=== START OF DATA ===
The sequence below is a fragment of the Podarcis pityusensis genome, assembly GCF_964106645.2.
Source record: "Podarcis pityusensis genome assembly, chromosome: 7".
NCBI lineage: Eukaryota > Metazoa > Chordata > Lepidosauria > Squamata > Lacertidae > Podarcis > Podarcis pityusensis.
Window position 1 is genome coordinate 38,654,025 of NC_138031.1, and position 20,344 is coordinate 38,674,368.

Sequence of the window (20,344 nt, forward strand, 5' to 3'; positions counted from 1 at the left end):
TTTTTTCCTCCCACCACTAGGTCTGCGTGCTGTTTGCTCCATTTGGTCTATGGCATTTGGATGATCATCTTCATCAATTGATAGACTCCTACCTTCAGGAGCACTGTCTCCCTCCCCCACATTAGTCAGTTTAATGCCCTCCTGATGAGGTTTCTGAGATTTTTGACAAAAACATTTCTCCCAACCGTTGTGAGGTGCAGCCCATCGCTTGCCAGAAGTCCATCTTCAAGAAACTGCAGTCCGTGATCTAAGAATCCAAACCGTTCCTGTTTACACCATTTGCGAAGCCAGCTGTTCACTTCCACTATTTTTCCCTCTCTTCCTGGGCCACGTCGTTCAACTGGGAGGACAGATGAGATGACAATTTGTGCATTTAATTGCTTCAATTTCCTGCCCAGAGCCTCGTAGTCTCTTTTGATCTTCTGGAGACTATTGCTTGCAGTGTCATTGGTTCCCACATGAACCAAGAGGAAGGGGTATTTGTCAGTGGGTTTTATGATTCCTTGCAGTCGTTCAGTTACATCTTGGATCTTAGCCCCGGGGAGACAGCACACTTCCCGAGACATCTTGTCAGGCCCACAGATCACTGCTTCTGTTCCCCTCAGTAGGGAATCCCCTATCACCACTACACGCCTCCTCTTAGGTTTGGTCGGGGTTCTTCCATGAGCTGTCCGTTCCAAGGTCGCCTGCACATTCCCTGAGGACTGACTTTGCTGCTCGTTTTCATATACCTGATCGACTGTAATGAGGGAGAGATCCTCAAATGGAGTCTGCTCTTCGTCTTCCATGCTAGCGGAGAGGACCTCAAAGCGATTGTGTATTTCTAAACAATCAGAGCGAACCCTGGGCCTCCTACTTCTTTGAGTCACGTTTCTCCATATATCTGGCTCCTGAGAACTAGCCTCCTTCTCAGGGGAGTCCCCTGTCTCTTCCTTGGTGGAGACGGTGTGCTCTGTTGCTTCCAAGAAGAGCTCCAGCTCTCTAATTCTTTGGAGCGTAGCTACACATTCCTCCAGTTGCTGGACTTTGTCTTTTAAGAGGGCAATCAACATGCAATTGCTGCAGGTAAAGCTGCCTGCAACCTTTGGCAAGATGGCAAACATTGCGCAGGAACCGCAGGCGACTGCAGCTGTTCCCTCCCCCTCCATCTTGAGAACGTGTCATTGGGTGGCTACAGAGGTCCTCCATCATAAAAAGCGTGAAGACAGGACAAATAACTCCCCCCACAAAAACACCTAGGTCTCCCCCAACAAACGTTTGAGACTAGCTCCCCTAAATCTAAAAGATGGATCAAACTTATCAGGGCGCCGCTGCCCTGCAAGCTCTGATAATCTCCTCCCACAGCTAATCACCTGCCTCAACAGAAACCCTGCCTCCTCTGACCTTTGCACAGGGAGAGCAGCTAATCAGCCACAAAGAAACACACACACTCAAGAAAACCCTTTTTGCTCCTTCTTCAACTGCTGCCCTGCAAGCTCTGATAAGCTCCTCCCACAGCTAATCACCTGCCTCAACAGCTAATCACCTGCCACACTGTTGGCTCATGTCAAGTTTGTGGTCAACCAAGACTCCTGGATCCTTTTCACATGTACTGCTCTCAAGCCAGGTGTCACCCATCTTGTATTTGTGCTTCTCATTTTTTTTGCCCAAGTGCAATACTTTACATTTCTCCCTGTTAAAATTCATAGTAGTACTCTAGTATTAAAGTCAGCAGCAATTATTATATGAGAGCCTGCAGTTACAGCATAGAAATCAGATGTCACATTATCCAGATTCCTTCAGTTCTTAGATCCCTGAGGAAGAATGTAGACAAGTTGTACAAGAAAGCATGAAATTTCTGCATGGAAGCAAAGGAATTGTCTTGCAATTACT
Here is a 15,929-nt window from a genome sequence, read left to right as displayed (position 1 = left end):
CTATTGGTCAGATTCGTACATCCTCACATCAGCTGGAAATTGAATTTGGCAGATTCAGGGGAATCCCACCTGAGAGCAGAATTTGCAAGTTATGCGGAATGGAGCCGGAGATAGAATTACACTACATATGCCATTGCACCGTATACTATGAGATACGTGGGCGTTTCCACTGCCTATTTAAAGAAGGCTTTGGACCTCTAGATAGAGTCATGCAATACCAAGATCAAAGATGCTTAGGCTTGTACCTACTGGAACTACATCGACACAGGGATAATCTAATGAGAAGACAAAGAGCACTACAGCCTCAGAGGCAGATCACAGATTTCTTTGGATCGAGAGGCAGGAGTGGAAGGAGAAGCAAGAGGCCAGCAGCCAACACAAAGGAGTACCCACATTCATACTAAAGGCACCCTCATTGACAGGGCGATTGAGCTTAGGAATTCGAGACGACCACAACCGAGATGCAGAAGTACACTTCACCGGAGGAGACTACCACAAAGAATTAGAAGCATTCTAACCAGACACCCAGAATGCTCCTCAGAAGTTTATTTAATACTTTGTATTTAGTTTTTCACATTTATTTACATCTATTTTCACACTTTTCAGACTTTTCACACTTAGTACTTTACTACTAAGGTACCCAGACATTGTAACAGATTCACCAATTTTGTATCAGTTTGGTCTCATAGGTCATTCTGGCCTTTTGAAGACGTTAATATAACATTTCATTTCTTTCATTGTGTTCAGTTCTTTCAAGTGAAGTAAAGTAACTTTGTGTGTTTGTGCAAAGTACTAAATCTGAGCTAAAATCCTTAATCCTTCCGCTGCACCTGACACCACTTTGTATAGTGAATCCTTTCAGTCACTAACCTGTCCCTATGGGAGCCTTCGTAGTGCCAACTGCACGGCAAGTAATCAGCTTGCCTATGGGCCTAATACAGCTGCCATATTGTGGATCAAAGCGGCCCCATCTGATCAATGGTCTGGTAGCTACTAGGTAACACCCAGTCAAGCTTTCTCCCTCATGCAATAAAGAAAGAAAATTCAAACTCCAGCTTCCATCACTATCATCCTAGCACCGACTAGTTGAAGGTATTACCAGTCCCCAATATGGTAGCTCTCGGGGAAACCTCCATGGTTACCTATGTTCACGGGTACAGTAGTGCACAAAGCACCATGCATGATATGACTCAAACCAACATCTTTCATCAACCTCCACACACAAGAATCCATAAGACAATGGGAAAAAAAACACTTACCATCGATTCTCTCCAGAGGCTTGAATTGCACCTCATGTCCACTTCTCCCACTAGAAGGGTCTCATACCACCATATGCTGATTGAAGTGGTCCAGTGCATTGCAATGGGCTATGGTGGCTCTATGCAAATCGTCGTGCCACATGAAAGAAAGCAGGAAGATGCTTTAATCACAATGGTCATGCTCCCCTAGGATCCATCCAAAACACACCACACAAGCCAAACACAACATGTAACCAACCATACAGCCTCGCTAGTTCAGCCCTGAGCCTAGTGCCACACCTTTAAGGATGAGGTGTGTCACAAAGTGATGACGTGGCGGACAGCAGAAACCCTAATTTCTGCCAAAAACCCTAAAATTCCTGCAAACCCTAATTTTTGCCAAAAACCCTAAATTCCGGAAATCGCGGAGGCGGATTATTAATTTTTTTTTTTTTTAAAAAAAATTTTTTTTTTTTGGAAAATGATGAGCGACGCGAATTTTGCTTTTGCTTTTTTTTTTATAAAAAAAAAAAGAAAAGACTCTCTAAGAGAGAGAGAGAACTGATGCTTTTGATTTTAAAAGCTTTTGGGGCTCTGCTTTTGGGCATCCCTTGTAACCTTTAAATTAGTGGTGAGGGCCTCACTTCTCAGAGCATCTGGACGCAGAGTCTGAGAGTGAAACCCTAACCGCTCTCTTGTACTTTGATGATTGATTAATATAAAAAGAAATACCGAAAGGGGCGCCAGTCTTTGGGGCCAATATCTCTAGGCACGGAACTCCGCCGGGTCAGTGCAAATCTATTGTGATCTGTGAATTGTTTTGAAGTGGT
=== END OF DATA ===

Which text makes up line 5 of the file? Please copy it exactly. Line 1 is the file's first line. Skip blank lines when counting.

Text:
Sequence of the window (20,344 nt, forward strand, 5' to 3'; positions counted from 1 at the left end):